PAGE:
PYEONGCHANG, Sept. 19 (Korea Bizwire) — When former International Olympic Committee (IOC) President Jacques Rogge announced PyeongChang as the host city of the 2018 Winter Olympics six years ago, the small alpine county was an unfamiliar name to almost all people living outside of South Korea.
Though already famous in the country for the outstanding natural vistas, historic landmarks and delicacies, the PyeongChang Organizing Committee said Tuesday that efforts are under way so foreigners can also have a memorable experience during the upcoming winter sports extravaganza.
The regional government is encouraging local restaurants to create English menus and the construction of a new high-speed KTX train line connecting the country’s west and east is nearing completion, according to officials on the committee.
The new railways will allow visitors to travel from Incheon International Airport, South Korea’s main gateway, to Gangneung in less than two hours. Gangneung is a sub-host city of the Olympics, where competitions will be held along with PyeongChang and Jeongseon.
One of the must-visit places in PyeongChang is Woljeong Temple, surrounded by Mount Odae.
The trail through a fir forest stretching from the entrance of the temple is especially popular after the famous Korean TV series “Guardian: The Lonely and Great God” was filmed at the location.
For 40,000 won (US$35) to 70,000 won, visitors can stay at the temple overnight to experience Buddhist culture and monastic life.
Alpensia Ski Jumping Center is another popular tourist destination in the town that became famous following the Korean sports movie “Take Off,” which cast light on the country’s national ski jumping team. It will be the actual stage for athletes during the Winter Games.
In Gangneung, Chodang Dubu (tofu) Village is where visitors can check out the city’s delicacy at dozens of restaurants specializing in tofu.
The name of the village, Chodang, originates from a famous family who is known to have once lived here. It is the pen name of Heo Yeop, father of novelist Heo Gyun and poet Heo Nan-seolheon of the Joseon Dynasty (1392-1910).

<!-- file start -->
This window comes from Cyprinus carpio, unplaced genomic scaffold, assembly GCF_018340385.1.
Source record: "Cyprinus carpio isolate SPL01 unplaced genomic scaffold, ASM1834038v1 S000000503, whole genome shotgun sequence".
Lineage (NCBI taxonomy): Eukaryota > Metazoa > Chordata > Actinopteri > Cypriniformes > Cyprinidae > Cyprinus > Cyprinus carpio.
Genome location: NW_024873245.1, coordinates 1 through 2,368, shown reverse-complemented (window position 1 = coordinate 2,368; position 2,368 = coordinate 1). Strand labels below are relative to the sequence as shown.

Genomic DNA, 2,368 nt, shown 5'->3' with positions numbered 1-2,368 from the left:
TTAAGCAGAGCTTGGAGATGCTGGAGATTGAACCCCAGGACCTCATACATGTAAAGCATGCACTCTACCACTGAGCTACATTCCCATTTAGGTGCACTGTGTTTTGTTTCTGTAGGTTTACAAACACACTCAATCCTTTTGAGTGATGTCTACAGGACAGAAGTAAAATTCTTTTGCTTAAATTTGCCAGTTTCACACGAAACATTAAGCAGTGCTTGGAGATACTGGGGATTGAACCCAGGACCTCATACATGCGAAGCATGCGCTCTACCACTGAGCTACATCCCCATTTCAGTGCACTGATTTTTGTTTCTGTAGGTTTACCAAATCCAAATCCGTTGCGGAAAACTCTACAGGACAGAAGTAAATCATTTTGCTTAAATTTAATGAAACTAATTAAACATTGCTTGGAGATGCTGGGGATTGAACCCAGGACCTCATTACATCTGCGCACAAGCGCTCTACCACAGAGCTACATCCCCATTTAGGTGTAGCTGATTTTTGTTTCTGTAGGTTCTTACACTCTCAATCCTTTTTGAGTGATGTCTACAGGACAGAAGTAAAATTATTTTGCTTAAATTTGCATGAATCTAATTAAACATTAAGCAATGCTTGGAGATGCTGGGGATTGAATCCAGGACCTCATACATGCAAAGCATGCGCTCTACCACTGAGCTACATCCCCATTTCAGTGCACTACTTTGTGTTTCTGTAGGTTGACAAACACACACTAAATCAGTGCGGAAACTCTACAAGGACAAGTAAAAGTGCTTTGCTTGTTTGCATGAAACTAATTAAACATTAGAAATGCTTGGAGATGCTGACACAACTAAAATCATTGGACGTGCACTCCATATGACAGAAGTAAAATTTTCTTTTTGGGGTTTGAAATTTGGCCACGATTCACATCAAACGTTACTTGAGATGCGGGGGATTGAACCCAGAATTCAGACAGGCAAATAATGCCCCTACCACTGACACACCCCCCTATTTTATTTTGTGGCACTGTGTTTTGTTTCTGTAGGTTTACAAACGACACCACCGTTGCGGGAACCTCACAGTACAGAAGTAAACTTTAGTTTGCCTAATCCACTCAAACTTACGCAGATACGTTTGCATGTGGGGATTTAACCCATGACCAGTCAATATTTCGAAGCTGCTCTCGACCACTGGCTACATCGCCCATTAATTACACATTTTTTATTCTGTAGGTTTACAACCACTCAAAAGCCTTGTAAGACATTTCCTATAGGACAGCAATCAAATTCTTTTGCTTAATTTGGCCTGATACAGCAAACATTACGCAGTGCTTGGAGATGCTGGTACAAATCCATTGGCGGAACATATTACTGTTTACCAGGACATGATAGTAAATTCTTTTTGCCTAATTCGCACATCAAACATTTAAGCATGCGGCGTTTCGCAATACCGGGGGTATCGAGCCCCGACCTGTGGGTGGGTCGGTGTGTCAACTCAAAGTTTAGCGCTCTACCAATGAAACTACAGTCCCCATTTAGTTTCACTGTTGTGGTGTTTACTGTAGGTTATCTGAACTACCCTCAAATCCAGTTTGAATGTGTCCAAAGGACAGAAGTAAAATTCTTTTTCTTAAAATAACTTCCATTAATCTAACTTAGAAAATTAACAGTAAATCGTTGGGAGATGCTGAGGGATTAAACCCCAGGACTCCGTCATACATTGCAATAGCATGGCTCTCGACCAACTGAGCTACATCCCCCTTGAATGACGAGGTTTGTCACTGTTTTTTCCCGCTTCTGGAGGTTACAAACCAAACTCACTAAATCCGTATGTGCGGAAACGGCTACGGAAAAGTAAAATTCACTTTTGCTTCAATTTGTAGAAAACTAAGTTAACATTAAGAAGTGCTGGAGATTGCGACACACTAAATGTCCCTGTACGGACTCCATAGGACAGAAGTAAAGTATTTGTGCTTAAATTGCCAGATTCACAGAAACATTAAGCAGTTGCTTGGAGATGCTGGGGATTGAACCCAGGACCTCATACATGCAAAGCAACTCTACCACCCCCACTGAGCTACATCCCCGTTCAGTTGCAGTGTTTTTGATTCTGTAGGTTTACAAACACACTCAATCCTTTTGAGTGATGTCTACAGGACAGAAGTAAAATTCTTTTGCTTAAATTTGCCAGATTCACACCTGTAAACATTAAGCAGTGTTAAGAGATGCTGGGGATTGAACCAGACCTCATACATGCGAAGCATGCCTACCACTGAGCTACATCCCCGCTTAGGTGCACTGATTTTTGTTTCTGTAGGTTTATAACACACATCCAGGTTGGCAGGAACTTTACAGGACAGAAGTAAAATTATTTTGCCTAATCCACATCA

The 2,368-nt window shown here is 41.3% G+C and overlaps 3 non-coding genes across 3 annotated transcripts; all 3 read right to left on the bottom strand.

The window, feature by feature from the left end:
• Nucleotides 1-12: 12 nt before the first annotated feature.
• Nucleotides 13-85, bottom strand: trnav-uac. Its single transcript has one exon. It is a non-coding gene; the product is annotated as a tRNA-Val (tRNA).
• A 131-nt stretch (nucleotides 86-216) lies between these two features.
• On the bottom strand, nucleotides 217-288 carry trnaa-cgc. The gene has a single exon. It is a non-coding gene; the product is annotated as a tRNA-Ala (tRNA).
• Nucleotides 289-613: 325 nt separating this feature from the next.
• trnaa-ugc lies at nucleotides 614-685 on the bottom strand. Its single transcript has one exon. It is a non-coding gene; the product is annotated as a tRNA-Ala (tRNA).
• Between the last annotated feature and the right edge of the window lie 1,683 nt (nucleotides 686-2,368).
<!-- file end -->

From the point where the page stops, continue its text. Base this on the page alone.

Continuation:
Their memorial park is located just 500 meters away from the village.
At the traditional-style Korean house reconstructed on the site that is presumed to be the birthplace of the writers, visitors can experience the country’s tea culture at the Traditional Tea Experience Center for just 1,000 won.
Gangneung is also well-known for cafes as it is the first local district in the country to have hosted a coffee festival.
At Gangneung Coffee Street located alongside Anmok Beach, visitors can easily find shops that roast their own coffee beans with the seascape unfolding before them.
The government has developed a mobile application Tour Gangwon to offer tourist information in multiple languages — Korean, English, Chinese and Japanese. It is available both in the Google Play Store and Apple’s App Store.
The organizing committee said its goal is to make PyeongChang an attractive city for visitors even after the Olympics.
“Japan’s Nagano and Norway’s Lillehammer are both cases where a lesser known city turned international after hosting the Olympics,” said Sung Baik-you, spokesman of the organizing committee. “We hope PyeongChang becomes Asia’s best tourist destination after the Winter Games.”
The Olympics will be held from Feb. 9-25, 2018, attended by 6,500 athletes and officials from 95 countries.